Strong Teacher to Student Relationships: A Key to Success

America’s Promise Alliance is a nonprofit that came about from the 1997 Presidents’ Summit for America’s Future. Many astute and powerful leaders gathered together to address the problems facing the youth of the country as they entered the workforce without the preparation necessary for success.  They made five promises to the youth of America, with the cooperative effort between schools and the communities that surround them as the foundation for keeping the promises.

Recently, this nonprofit released a report that found that students who left school early were twice as likely to have no one to turn to for help, and did not reach out to a teacher for help. In contrast, students who graduated on time sought assistance from teachers when needed.

This clearly highlights the critical nature of strong, genuine teacher to student relationships where students feel supported and important. So, how can we accomplish this goal?

The Thought Co. has some helpful suggestions:

Gain the trust and respect of your students from the beginning of school. Providing structure to the school day so that they know what to expect increases the feeling of security for students.

Approach each day with a positive attitude. Attitudes are contagious, and they will “catch” whatever you have, both positive and negative.

Plan variety into your instruction—use technology, hands-on activities, and engaging projects. While teacher-led instruction is still a core part of learning, don’t let that be the only method you use.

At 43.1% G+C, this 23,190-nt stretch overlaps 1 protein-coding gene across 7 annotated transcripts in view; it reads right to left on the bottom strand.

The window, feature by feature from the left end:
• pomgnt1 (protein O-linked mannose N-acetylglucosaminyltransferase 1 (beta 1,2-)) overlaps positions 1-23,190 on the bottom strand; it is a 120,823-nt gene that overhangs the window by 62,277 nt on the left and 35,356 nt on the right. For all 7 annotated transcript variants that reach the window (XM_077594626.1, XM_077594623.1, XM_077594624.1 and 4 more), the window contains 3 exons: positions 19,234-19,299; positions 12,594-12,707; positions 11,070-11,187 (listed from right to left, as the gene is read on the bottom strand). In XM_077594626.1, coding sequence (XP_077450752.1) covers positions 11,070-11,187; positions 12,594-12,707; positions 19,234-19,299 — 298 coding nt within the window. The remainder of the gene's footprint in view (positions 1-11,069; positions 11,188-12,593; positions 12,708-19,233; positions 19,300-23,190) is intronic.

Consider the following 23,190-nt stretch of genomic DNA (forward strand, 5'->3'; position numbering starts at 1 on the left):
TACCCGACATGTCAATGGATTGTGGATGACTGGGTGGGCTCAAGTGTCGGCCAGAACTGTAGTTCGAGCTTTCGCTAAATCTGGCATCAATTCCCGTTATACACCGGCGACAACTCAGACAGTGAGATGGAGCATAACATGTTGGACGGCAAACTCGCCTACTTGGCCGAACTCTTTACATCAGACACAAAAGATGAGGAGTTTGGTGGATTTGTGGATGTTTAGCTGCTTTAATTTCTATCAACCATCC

Show a genuine interest in their lives outside of the classroom. Incorporating the interests in the lessons as often as possible reinforces for the students that you care about them as people.

Whenever you can, go the extra mile for a student. This might mean offering time after school to work on an area of struggle, or helping a family member get the medical help they need.

Some teachers start a new year with an “About me” activity, where the teacher begins by giving 5 interesting facts about him/herself and then each student takes a turn. Even students who have been together in classes for years can learn something new about their friends and especially about new students.

An often overlooked way to build positive relationships with students is to build goodwill on good days. Unfortunately, as teachers, we interact mainly with students when there is a disruption. Instead, on days when they are on task, doing the assignment well, or participating with you and their peers, compliment these actions.

Having a say in classroom procedures, homework assignments, and perhaps even the direction of the instruction can be ways to connect with students. If some parts of the school day are negotiable, not in an either/or way, but as choices and suggestions for improvement, students feel they have a more vested interest in the outcome.

Tara Brown writing for the Association for Middle Level Education says, “Relationships and instruction are not an either-or proposition, but are rather an incredible combination. Research tells us this combination will increase engagement, motivation, test scores, and grade point averages while decreasing absenteeism, dropout rates, and discipline issues.”

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